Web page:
NEW DELHI: The deficiency in the divorce law highlighted by a petition filed by power minister Sushilkumar Shinde’s daughter, Smriti Shinde, is aggravated by conflicting rulings from the Supreme Court on the concept of ‘‘irretrievable breakdown of marriage’’.
Though such a ground for divorce is not mentioned in the Hindu Marriage Act or the secular Special Marriage Act, a three-judge bench headed by Justice B N Agrawal granted divorce in 2006 in the Naveen Kohli vs Neelu Kohli case precisely because of irretrievable breakdown of marriage. But early this year, a two-judge bench headed by Justice Markandey Katju refused to grant divorce on that ground in the Vishnu Dutt Sharma vs Manju Sharma case despite the precedent set by a larger bench.
Taking a conservative position, Justice Katju said that since the Hindu Marriage Act was silent on irretrievable breakdown, the court could not ‘‘add such a ground to Section 13 of the act as that would be amending the act, which is a function of the legislature’’.
The more controversial part of Katju’s ruling is the reason he gave for disregarding the 2006 precedent, which is normally binding upon his smaller bench. He made out that the 2006 verdict did not form a precedent because it had failed to take into account the legal position that Parliament had consciously excluded irretrievable breakdown as a ground for divorce.
‘‘A mere direction of the court without considering the legal position is not a precedent,’’ Justice Katju said.
In reality, the judgment delivered by Justice Agrawal’s bench did discuss the lacuna in the divorce law and it had even recommended to Parliament that irretrievable breakdown should be included in the grounds for divorce because of ‘‘the change of circumstances and for covering a large number of cases where the marriages are virtually dead’’.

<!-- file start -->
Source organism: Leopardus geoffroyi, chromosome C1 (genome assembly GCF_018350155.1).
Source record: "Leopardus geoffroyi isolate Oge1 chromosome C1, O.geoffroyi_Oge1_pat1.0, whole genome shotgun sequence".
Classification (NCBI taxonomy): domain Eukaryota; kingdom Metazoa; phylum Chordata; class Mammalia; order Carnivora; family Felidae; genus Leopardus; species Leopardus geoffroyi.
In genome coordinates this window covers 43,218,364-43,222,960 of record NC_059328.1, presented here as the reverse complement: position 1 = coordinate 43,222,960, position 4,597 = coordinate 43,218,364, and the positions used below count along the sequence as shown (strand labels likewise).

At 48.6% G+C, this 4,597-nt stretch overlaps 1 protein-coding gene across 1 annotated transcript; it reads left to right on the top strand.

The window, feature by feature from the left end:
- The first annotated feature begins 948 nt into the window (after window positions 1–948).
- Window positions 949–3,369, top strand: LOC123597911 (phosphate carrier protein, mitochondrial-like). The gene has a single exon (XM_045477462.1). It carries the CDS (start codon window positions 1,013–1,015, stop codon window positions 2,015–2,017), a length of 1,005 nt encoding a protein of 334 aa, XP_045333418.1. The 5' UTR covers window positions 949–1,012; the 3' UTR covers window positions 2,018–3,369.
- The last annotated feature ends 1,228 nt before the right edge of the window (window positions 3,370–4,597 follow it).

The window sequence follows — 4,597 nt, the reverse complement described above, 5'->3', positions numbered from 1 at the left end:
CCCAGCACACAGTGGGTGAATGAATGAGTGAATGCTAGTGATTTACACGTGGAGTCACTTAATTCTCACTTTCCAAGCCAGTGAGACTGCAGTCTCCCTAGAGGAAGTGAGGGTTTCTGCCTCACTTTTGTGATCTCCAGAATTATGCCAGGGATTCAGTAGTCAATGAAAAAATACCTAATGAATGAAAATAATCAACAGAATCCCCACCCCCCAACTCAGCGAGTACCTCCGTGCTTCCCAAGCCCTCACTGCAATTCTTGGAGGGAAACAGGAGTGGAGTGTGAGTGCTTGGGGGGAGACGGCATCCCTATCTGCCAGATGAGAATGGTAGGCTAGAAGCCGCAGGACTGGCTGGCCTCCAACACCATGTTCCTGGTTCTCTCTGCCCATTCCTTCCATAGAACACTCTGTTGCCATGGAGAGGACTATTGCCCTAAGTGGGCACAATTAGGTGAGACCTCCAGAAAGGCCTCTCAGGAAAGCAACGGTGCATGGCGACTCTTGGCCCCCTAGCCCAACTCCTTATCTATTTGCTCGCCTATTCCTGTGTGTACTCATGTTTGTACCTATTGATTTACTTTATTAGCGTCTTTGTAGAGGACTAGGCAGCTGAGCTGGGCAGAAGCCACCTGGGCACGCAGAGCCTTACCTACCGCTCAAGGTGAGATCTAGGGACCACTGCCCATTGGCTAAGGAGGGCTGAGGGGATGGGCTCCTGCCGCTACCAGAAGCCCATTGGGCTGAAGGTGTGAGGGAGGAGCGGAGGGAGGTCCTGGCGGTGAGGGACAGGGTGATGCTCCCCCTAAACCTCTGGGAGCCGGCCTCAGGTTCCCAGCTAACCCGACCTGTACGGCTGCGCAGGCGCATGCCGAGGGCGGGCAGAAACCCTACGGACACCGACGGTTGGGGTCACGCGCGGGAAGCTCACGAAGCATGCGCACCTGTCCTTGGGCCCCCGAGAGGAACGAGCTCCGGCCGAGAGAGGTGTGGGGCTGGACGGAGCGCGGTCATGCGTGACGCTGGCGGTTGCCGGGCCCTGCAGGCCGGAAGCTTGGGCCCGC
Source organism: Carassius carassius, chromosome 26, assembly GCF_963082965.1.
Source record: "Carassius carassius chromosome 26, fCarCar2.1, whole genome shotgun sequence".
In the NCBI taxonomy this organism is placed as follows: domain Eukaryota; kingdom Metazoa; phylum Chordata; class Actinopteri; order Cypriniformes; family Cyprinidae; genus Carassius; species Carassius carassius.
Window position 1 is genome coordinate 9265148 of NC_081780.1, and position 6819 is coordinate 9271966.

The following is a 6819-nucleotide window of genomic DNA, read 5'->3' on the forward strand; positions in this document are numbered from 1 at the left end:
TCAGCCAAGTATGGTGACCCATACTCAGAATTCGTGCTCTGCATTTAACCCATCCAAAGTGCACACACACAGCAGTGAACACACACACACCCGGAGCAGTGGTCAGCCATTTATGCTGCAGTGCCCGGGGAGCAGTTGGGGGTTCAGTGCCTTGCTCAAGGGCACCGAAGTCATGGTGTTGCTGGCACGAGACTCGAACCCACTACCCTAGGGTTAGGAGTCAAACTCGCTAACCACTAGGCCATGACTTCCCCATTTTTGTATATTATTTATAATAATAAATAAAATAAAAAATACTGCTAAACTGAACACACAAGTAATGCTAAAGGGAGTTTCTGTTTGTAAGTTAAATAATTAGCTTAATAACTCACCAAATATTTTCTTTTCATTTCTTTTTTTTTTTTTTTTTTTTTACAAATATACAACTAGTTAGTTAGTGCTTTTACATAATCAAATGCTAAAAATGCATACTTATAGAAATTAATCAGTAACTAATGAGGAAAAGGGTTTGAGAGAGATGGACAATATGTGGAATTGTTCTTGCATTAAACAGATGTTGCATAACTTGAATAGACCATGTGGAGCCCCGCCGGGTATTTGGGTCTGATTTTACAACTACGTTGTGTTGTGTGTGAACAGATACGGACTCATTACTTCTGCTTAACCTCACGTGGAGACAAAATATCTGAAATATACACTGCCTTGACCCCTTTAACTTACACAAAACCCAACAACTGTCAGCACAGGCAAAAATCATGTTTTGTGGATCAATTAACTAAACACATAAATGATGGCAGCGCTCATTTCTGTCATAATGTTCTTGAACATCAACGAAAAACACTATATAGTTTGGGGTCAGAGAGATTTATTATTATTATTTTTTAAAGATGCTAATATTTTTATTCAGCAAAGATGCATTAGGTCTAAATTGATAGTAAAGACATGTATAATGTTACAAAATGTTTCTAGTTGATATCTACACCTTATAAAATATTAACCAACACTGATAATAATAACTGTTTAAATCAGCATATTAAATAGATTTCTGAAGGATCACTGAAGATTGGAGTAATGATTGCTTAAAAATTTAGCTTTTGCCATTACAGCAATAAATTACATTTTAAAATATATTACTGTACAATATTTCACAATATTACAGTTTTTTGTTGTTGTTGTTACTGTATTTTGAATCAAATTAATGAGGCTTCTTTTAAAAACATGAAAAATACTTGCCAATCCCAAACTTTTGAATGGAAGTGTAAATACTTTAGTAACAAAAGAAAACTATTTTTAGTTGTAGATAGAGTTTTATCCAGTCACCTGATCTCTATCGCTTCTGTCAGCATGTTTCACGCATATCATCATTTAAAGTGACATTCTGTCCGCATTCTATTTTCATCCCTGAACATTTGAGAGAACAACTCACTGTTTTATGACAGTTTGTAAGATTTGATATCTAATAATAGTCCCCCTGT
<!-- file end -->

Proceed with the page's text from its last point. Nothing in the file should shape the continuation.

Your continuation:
If Justice Agrawal’s bench could still grant divorce on the grounds of irretrievable breakdown even without legislative reaffirmation, it was because of an activist approach to render justice within the given constraints of law. As the 2006 verdict put it, ‘‘We have been principally impressed by the consideration that once the marriage has broken down beyond repair, it would be unrealistic for the law not to take notice of that fact, and it would be harmful to society and injurious to the interests of the parties.’’
In the 2006 case, the wife had ‘‘resolved to live in agony only to make life a miserable hell’’ for the husband. In a creative interpretation, the court treated the wife’s refusal to let go of the husband despite the irretrievable breakdown as an instance of mental cruelty on her part.
‘‘This type of adamant and callous behaviour leaves no manner of doubt in our mind that the respondent is bent upon treating the appellant with mental cruelty,’’ the court said, while granting divorce on the ground of irretrievable breakdown.
Smriti Shinde’s petition provides an opportunity to dispel the confusion caused by Justice Katju’s attempt to bypass the 2006 precedent.